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Other titles in the New Studies in Archaeology series:
Domestic Ceramic Production and Spatial Organization: A Mexican Case Study in Ethnoarchaeologyby Philip J., III Arnold
Synopses & Reviews
This pioneering ethnoarchaeological study is of contemporary ceramic production and consumption in several villages in the Los Tuxtlas region of Mexico. While many archaeologists have identified ceramic production zones in the archaeological record, their identifying criteria have often been vague and impressionistic. The present book's contribution is to use ethnographic research to suggest how archaeologists might consistently recognise ceramic manufacturing. It also places ceramic production in larger cultural contexts and provides details of the ecology, production, distribution, use, discard, and site formation processes. Philip Arnold's critical observations on some of the serious weaknesses in archaeological interpretations of ceramic production will interest Mesoamericanists and all other archaeologists grappling with these, and related, issues.
This ethnoarchaeological study looks at contemporary household-scale ceramic production in several Mexican communities. Many archaeologists have investigated ceramic production in the archaeological record, but their identifying criteria are often vague and impressionistic. Philip Arnold pinpoints some of the weaknesses of their interpretations and uses ethnographic research to suggest how archaeologists might consistently recognise ceramic manufacturing.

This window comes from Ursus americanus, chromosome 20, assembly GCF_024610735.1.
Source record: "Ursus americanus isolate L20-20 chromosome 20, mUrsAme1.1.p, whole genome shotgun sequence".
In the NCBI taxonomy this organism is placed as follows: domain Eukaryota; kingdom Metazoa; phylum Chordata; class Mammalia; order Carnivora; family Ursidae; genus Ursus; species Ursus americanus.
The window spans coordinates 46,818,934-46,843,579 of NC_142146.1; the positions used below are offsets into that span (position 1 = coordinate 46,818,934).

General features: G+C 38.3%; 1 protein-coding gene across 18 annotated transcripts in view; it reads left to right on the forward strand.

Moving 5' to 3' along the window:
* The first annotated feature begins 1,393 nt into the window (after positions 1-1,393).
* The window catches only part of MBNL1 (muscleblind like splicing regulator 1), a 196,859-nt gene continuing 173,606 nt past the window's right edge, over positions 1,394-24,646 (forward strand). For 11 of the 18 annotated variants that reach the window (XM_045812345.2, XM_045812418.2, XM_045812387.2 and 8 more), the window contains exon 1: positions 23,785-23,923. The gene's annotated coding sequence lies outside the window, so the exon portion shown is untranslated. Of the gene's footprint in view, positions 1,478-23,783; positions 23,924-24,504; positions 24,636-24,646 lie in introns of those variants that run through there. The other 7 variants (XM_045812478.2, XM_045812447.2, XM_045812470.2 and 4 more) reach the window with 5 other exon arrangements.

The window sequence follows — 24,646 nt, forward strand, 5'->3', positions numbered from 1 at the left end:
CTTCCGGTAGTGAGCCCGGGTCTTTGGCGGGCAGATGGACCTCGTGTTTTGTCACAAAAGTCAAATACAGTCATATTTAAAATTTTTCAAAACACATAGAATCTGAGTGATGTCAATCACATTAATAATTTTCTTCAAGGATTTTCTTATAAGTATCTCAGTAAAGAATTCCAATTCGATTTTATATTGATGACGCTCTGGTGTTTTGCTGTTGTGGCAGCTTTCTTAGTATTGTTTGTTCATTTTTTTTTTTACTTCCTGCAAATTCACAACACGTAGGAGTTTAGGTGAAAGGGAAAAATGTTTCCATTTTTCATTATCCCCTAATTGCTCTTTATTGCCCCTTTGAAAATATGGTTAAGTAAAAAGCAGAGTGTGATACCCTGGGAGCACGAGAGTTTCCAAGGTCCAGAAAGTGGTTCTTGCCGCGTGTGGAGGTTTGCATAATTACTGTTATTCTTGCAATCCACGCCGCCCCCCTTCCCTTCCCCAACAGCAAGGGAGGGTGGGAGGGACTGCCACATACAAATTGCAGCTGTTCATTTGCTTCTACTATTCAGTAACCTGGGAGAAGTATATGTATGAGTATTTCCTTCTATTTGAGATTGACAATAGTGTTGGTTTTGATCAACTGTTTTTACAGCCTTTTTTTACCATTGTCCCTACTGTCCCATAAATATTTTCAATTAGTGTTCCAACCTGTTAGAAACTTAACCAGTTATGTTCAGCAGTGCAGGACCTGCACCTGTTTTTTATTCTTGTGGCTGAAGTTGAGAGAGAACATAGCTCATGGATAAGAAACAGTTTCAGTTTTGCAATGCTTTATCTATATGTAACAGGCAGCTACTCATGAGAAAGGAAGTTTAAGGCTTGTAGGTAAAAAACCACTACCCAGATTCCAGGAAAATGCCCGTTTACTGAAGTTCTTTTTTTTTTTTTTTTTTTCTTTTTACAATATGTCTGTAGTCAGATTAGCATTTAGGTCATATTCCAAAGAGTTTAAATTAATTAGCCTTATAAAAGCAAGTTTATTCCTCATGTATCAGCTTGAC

This ethnoarchaeological study looks at contemporary household-scale ceramic production in several Mexican communities.
Table of Contents
List of illustrations; List of tables; Acknowledgments; 1. Introduction; Part I. Ceramic Production and Consumption in Los Tuxtlas: 2. The ceramic production environment; 3. Ceramic production in Los Tuxtlas; 4. Ceramic consumption in Los Tuxtlas; Part II. Ceramic Production and Spatial Organization: 5. Archaeological approaches to ceramic production; 6. Spatial organization and ceramic production; 7. Disposal patterns within production houselots; Part III. Application and Implication: 8. Ceramic production organization in archaeological perspective; 9. Conclusions; Bibliography.
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